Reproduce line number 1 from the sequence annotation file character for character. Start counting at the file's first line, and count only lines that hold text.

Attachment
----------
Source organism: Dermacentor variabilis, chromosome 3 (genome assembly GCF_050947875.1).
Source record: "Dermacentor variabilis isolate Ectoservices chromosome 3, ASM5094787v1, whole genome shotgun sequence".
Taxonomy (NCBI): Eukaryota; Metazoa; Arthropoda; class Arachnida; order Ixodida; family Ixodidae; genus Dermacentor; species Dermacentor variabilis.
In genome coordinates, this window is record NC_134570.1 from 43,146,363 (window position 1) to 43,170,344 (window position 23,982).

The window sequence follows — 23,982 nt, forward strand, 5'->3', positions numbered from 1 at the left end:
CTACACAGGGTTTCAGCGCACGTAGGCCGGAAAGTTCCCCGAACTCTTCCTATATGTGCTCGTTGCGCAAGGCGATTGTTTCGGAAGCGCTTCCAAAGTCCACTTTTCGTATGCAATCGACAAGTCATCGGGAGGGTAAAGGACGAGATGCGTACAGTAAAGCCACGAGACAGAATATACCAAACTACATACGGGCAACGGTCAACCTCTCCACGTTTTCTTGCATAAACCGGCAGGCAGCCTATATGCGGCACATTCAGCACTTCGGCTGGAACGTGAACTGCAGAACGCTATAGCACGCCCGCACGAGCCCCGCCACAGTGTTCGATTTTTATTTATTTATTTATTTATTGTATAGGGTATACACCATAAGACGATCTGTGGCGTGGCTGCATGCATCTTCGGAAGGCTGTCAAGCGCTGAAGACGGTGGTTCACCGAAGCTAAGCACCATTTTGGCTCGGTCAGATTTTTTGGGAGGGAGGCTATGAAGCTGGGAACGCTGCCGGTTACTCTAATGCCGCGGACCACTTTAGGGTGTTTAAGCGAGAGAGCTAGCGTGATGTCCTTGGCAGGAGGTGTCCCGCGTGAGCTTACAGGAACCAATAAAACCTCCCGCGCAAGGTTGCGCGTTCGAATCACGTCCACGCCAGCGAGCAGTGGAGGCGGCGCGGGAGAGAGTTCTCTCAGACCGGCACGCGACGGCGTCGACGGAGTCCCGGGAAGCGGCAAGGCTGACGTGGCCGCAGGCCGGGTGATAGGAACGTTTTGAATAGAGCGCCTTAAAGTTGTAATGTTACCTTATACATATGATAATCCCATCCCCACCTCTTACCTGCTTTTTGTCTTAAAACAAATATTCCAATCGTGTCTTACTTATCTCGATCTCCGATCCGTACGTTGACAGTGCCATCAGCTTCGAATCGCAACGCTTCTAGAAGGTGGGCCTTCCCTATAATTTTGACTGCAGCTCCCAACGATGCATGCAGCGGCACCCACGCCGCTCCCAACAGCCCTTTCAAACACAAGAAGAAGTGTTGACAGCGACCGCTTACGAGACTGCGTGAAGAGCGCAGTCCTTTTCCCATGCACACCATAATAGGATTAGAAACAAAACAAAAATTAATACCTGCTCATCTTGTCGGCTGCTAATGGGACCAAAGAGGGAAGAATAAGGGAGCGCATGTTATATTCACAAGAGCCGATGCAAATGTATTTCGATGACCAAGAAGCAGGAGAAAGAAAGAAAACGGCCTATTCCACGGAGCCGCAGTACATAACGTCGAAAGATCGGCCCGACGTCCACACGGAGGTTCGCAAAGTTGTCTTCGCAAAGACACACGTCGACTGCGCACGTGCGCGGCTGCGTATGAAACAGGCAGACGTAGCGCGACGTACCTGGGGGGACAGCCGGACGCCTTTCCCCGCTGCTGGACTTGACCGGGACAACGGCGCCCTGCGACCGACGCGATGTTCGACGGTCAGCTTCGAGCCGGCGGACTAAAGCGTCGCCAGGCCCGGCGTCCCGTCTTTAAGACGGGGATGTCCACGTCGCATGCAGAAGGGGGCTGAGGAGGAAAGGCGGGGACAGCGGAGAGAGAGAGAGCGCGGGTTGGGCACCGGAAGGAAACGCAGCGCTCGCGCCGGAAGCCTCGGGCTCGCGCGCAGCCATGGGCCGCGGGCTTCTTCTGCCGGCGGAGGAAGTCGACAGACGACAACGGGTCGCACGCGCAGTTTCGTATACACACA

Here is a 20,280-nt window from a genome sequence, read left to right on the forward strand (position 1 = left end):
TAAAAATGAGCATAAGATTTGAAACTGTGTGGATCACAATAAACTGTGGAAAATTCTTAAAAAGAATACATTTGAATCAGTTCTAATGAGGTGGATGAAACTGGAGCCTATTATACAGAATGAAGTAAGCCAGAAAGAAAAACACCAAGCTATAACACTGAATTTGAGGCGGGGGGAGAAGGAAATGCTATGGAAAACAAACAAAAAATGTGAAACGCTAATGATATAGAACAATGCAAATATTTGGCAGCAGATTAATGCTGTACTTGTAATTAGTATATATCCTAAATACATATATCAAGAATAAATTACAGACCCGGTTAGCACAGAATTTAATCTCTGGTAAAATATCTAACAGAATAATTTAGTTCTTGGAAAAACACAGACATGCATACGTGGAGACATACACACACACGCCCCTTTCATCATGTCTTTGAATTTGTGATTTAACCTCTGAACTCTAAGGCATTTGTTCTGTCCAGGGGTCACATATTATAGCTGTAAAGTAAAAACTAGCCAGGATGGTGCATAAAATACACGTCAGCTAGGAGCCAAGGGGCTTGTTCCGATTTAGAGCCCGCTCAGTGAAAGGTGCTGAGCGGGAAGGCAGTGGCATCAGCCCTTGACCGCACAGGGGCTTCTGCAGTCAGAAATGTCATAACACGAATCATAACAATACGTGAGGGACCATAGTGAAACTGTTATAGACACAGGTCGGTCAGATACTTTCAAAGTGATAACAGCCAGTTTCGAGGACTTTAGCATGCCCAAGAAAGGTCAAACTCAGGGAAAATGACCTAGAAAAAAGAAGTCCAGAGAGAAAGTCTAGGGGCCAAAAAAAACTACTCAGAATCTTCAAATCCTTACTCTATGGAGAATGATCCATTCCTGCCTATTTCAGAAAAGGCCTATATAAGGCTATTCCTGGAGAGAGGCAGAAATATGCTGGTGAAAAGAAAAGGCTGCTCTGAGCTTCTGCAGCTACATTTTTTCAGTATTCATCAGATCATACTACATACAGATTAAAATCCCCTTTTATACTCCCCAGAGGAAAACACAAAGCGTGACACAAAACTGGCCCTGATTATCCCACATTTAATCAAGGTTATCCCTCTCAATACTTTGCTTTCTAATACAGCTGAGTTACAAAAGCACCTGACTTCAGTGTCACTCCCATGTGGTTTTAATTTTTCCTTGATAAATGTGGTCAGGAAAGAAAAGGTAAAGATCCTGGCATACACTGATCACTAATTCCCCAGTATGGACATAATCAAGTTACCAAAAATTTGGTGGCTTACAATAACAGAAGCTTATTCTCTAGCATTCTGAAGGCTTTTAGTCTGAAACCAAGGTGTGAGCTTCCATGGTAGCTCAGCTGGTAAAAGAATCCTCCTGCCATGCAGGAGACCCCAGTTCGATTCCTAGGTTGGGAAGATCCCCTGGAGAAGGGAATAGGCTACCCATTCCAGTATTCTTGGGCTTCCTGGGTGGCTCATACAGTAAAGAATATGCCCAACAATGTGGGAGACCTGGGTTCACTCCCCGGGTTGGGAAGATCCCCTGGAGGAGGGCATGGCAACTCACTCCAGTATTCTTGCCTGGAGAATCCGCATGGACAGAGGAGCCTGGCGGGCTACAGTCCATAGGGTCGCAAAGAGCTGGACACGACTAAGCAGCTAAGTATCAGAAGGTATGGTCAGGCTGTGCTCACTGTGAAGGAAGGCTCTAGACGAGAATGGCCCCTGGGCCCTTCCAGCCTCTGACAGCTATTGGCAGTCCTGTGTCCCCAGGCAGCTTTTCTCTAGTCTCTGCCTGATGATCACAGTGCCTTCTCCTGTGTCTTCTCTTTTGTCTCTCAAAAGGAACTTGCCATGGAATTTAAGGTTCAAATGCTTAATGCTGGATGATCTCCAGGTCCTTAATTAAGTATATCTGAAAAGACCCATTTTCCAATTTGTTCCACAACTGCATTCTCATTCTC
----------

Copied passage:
Source organism: Dermacentor variabilis, chromosome 3 (genome assembly GCF_050947875.1).